Formula Two, abbreviated to F2, is a type of open wheel formula racing first codified in 1948. It was replaced in 1985 by Formula 3000, but revived by the FIA from 2009–2012 in the form of the FIA Formula Two Championship. The name returned in 2017 when the former GP2 Series became known as the FIA Formula 2 Championship.
- 1 History
- 1.1 Pre-war
- 1.2 Official beginnings (post war–1953)
- 1.3 The 1.5-litre era (1957–1960)
- 1.4 Formula Junior (1961–1963), 1-litre Formula Two (1964–1966)
- 1.5 The 1.6-litre era, and driver grading (1967–1971)
- 1.6 The 2.0-litre era (1972–1984)
- 1.7 Superseded
- 1.8 Revival (2009–2012)
- 1.9 Second revival (2017)
- 2 Other Formula Two series
- 3 Formula Two champions
- 4 References
- 5 External links
While Formula One has generally been regarded as the pinnacle of open-wheeled auto racing, the high-performance nature of the cars and the expense involved in the series has always meant a need for a path to reach this peak. For much of the history of Formula One, Formula Two has represented the penultimate step on the motorsport ladder.
Prior to the Second World War, there usually existed a division of racing for cars smaller and less powerful than Grand Prix racers. This category was usually called voiturette ("small car") racing and provided a means for amateur or less experienced drivers and smaller marques to prove themselves. By the outbreak of war, the rules for voiturette racing permitted 1.5 L supercharged engines; Grand Prix cars were permitted 3.0 L supercharged or 4.5 L naturally aspirated.
Official beginnings (post war–1953)
In 1946, the 3.0 L supercharged rules were abandoned and Formulae A and B (later 1 and 2) introduced. Formula A permitted the old 4.5 L naturally aspirated cars, but as the 3.0 L supercharged cars were more than a match for these (and the pre-War German and Italian cars were no longer available), the old 1.5 L voiturette formula replaced 3.0 L supercharged cars in an attempt to equalise performance.
This left no category below Formula A/Formula One, so Formula Two (originally known as Formula B) was first formally codified in 1948 by FIA as a smaller and cheaper complement to the Grand Prix cars of the era. Among the races held in this first year of Formula Two was the 1948 Stockholm Grand Prix.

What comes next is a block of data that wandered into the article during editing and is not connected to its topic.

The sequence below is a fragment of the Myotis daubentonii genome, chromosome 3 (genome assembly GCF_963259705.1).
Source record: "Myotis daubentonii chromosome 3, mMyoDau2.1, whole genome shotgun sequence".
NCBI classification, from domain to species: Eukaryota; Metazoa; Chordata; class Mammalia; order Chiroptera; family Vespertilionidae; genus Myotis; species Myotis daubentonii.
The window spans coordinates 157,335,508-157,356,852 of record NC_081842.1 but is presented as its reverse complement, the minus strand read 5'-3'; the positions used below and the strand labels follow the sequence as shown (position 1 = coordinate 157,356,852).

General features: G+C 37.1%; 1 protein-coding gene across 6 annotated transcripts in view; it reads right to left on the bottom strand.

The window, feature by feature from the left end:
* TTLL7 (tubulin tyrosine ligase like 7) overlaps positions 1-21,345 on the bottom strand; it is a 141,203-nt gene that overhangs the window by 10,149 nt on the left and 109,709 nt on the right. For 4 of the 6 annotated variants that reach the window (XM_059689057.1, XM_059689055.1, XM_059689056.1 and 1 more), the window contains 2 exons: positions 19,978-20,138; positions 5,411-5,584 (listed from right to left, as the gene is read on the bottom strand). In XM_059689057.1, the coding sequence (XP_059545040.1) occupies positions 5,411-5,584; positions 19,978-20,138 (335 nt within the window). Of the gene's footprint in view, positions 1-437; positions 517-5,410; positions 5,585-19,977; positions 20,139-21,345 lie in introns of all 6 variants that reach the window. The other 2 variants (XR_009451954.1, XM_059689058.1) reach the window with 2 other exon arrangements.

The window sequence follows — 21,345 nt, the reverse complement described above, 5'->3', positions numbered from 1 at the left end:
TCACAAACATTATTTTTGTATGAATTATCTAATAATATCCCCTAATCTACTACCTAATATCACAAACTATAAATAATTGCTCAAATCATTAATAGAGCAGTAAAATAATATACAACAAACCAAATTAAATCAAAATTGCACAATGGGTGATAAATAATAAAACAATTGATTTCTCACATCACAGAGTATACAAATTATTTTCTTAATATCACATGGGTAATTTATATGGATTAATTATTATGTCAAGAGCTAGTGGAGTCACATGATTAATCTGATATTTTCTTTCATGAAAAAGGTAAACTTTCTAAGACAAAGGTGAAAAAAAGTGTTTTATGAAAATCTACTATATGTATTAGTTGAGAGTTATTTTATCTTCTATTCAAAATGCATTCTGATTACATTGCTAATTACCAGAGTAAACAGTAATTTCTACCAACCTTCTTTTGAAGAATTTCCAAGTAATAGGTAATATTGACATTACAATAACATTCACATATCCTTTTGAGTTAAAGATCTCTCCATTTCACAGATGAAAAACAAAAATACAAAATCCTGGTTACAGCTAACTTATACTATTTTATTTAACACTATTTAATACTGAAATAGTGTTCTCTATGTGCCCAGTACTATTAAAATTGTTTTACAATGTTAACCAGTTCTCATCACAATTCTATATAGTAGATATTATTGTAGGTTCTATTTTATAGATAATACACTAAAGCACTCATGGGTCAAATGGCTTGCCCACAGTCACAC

The rules limited engines to two-litre naturally aspirated or 750 cc supercharged (an option very rarely used). As a result, the cars were smaller, lighter, and cheaper than those used in Formula One. This encouraged new marques such as Cooper to move up to Formula Two, before competing against the big manufacturers of Alfa Romeo and Maserati. In fact, Formula One in its early years attracted so few entrants that in 1952 and 1953 all World Championship Grand Prix races, except the unique Indianapolis 500, were run in Formula Two (there were, however, non-championship Formula One events).
The 1.5-litre era (1957–1960)
F2 went into decline with the arrival of the 2.5 L F1 in 1954 (with small-capacity sports car racing becoming particularly popular), but a new Formula Two was introduced for 1957, for 1.5 L cars. This became dominated by rear-engined Coopers drawing on their Formula 3 and 'Bobtail' sports car, with Porsches based on their RSK sports cars enjoying some success. Ferrari originally developed their 'Sharknose' Dino 156 as a Formula Two car, while still racing front-engined Grand Prix cars. The dominant engine of this formula was the Coventry Climax FPF four-cylinder, with the rare Borgward sixteen-valve unit enjoying some success.
A slightly enlarged version of the F2 Cooper won the first two Formula One Grands Prix in 1958, marking the beginning of the rear-engined era in Formula One. The 1.5 L formula was short-lived, with Formula Junior effectively replacing first Formula Three and then Formula Two until 1963—but the 1961 1.5 L Formula One was effectively a continuation of this Formula Two.
Formula Junior (1961–1963), 1-litre Formula Two (1964–1966)
Formula Junior was introduced in 1959, an attempt to be all things to all people (both a training formula replacing Formula Three and a high-level international category below Formula One replacing Formula Two), and it was soon realised that there was a need to split it into two new formulae; Formula Two and Formula Three were reintroduced for the 1964 season, with Formula Three requiring one-litre production-based engines, which were similar to Formula Junior with very restricted tuning, and Formula Two also having a 1.0 L engine size, but permitting pure-bred racing engines. Formula Two was largely the domain of Formula One stars on their days off. Engines were mostly by Cosworth (based on Ford blocks) and Honda, though some other units appeared, including various Fiat based units and dedicated racing engines from BMC and BRM.
The 1.6-litre era, and driver grading (1967–1971)
For 1967, the FIA increased the maximum engine capacity to 1600cc. With the "return to power" of Formula One the gap between Formula One and Formula Two was felt to be too wide, and the introduction of new 1600cc production-based engine regulations for Formula Two restored the category to its intended role as a feeder series for Formula One. The FIA also introduced the European Formula Two Championship in 1967. Ickx, driving a Matra MS5, won the inaugural championship by 11 points from the Australian, Frank Gardner.